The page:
resulting in over 4,000 deaths, disappearances and widespread torture. The report underlined that the use of excessive force, allegedly including heavy artillery against civilians in particular in Homs, had internally displaced an undetermined number of people, and forced about 8,000 to take refuge in Turkey, 3,400 in Lebanon and 1,000 in Jordan.
While the number internally displaced is currently impossible to verify, with not even the Independent Commission of Inquiry being granted access into Syria, the internal displacement
of thousands of Syrians resulting from repressive actions including the cutting off
of city supplies has been consistently reported since protests began in early 2011. In late November, for example, the Syria Politic website reported that about 15,000 families totalling about 45,000 people had fled Homs
to the port of Tartous over the past two months. The authorities have also violently restricted civilians’ ability to seek safety, in many cases shooting down those who flee.
In the view of the Commission of Inquiry, the human rights violations committed amount to crimes against humanity, and it recommended that the perpetrators be referred to the International Criminal Court.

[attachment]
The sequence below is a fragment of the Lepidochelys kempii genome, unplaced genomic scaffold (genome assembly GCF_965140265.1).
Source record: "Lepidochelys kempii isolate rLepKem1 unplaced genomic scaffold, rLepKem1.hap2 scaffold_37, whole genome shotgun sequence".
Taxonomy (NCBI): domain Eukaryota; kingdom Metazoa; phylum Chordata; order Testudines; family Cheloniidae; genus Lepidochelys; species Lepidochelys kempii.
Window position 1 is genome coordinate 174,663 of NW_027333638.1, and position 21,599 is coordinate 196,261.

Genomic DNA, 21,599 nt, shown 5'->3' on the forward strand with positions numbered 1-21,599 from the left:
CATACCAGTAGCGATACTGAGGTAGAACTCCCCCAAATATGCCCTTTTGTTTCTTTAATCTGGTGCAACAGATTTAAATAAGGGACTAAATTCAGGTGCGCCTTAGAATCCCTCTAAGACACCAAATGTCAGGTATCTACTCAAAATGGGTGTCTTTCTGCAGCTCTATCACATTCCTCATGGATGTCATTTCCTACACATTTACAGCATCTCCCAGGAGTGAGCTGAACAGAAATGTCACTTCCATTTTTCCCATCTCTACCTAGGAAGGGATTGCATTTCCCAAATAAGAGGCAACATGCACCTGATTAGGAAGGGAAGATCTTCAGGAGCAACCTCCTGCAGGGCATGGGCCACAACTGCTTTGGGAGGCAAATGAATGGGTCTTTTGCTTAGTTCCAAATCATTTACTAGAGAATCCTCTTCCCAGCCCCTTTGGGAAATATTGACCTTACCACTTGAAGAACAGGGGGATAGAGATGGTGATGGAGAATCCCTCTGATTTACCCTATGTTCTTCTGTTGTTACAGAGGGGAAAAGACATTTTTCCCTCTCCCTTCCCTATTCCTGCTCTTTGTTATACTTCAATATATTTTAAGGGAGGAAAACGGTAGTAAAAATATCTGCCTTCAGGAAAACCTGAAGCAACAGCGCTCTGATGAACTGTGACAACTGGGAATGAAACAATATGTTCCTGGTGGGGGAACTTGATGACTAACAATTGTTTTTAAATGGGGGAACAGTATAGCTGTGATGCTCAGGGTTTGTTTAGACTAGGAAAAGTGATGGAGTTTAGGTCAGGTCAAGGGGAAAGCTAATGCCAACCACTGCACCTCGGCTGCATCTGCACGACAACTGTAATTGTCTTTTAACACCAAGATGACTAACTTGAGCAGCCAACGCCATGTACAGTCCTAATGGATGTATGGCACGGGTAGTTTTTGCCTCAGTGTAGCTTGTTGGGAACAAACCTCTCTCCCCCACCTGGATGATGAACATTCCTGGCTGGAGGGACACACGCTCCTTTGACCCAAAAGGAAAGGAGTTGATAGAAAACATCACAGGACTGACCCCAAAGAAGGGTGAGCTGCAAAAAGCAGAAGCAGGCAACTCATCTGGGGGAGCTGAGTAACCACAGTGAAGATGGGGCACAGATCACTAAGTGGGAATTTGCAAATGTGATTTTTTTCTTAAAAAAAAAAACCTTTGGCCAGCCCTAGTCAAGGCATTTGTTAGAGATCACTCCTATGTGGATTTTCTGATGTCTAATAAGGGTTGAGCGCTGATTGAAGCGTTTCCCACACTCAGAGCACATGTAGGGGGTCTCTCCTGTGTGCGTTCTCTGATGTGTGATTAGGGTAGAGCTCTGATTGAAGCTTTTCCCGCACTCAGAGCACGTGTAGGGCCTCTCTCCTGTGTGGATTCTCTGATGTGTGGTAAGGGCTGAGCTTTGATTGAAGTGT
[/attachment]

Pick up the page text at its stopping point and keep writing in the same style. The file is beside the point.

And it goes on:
Geneva, 16 August, 2012: As the UN supervision mission (UNSMIS) prepares to withdraw from Syria, global monitor the Internal Displacement Monitoring Centre (IDMC) warns that unless the needs of the growing numbers of internally displaced people are addressed, the future stability of the country remains bleak
1.5 million people in Syria have lost their homes and livelihoods since the outbreak of the uprisings that swept the region in 2011. ‘Syria is in an internal displacement crisis’ says IDMC’s Syria analyst Guillaume Charron. ‘For hundreds of thousands of men, women and children being forced from their homes and livelihoods by the current violence, hunger and dehydration is as much of a threat as the bombs and the bullets’.(...)
Press release: ‘Internal displacement adds a critical dimension to the Syria debate’, says global monitor
Communiqué de presse: Selon l’observateur mondial, « le déplacement interne ajoute une dimension fondamentale au débat sur la Syrie».